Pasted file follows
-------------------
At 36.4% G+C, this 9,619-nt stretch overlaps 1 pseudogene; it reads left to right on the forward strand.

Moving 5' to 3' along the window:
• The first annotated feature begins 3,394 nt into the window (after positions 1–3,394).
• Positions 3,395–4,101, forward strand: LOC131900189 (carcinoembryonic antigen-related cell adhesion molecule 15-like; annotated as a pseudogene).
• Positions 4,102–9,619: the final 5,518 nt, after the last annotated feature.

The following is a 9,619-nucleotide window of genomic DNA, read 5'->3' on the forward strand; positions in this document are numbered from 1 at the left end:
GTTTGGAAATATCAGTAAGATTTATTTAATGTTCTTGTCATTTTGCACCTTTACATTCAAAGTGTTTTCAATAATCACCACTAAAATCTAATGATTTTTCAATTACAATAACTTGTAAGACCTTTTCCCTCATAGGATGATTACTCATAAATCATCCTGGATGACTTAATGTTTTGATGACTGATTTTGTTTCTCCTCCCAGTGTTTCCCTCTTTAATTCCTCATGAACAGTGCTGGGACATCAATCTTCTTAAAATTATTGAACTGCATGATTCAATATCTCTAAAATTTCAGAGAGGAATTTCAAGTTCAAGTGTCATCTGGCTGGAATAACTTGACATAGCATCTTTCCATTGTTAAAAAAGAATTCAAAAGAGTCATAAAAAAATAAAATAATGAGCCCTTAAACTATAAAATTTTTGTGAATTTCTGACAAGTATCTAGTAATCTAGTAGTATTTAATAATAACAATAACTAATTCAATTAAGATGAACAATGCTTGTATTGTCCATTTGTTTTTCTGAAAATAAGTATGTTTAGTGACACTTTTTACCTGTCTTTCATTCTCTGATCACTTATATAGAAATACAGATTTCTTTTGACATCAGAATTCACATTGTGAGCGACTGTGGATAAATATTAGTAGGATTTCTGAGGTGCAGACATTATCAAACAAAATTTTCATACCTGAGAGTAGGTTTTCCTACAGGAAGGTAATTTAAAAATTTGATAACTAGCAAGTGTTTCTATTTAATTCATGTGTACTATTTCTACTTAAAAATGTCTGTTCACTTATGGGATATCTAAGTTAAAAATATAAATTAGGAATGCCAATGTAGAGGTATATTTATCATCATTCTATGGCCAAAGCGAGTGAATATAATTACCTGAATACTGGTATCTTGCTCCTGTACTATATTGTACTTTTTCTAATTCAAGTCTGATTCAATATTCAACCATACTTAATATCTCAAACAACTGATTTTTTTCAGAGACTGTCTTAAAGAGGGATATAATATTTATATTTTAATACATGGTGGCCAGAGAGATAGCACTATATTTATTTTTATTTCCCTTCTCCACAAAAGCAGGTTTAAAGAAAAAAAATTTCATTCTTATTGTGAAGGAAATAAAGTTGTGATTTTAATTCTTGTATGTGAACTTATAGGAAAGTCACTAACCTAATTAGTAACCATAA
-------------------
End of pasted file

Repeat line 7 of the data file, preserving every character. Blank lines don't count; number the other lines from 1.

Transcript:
GTTTGGAAATATCAGTAAGATTTATTTAATGTTCTTGTCATTTTGCACCTTTACATTCAAAGTGTTTTCAATAATCACCACTAAAATCTAATGATTTTTCAATTACAATAACTTGTAAGACCTTTTCCCTCATAGGATGATTACTCATAAATCATCCTGGATGACTTAATGTTTTGATGACTGATTTTGTTTCTCCTCCCAGTGTTTCCCTCTTTAATTCCTCATGAACAGTGCTGGGACATCAATCTTCTTAAAATTATTGAACTGCATGATTCAATATCTCTAAAATTTCAGAGAGGAATTTCAAGTTCAAGTGTCATCTGGCTGGAATAACTTGACATAGCATCTTTCCATTGTTAAAAAAGAATTCAAAAGAGTCATAAAAAAATAAAATAATGAGCCCTTAAACTATAAAATTTTTGTGAATTTCTGACAAGTATCTAGTAATCTAGTAGTATTTAATAATAACAATAACTAATTCAATTAAGATGAACAATGCTTGTATTGTCCATTTGTTTTTCTGAAAATAAGTATGTTTAGTGACACTTTTTACCTGTCTTTCATTCTCTGATCACTTATATAGAAATACAGATTTCTTTTGACATCAGAATTCACATTGTGAGCGACTGTGGATAAATATTAGTAGGATTTCTGAGGTGCAGACATTATCAAACAAAATTTTCATACCTGAGAGTAGGTTTTCCTACAGGAAGGTAATTTAAAAATTTGATAACTAGCAAGTGTTTCTATTTAATTCATGTGTACTATTTCTACTTAAAAATGTCTGTTCACTTATGGGATATCTAAGTTAAAAATATAAATTAGGAATGCCAATGTAGAGGTATATTTATCATCATTCTATGGCCAAAGCGAGTGAATATAATTACCTGAATACTGGTATCTTGCTCCTGTACTATATTGTACTTTTTCTAATTCAAGTCTGATTCAATATTCAACCATACTTAATATCTCAAACAACTGATTTTTTTCAGAGACTGTCTTAAAGAGGGATATAATATTTATATTTTAATACATGGTGGCCAGAGAGATAGCACTATATTTATTTTTATTTCCCTTCTCCACAAAAGCAGGTTTAAAGAAAAAAAATTTCATTCTTATTGTGAAGGAAATAAAGTTGTGATTTTAATTCTTGTATGTGAACTTATAGGAAAGTCACTAACCTAATTAGTAACCATAA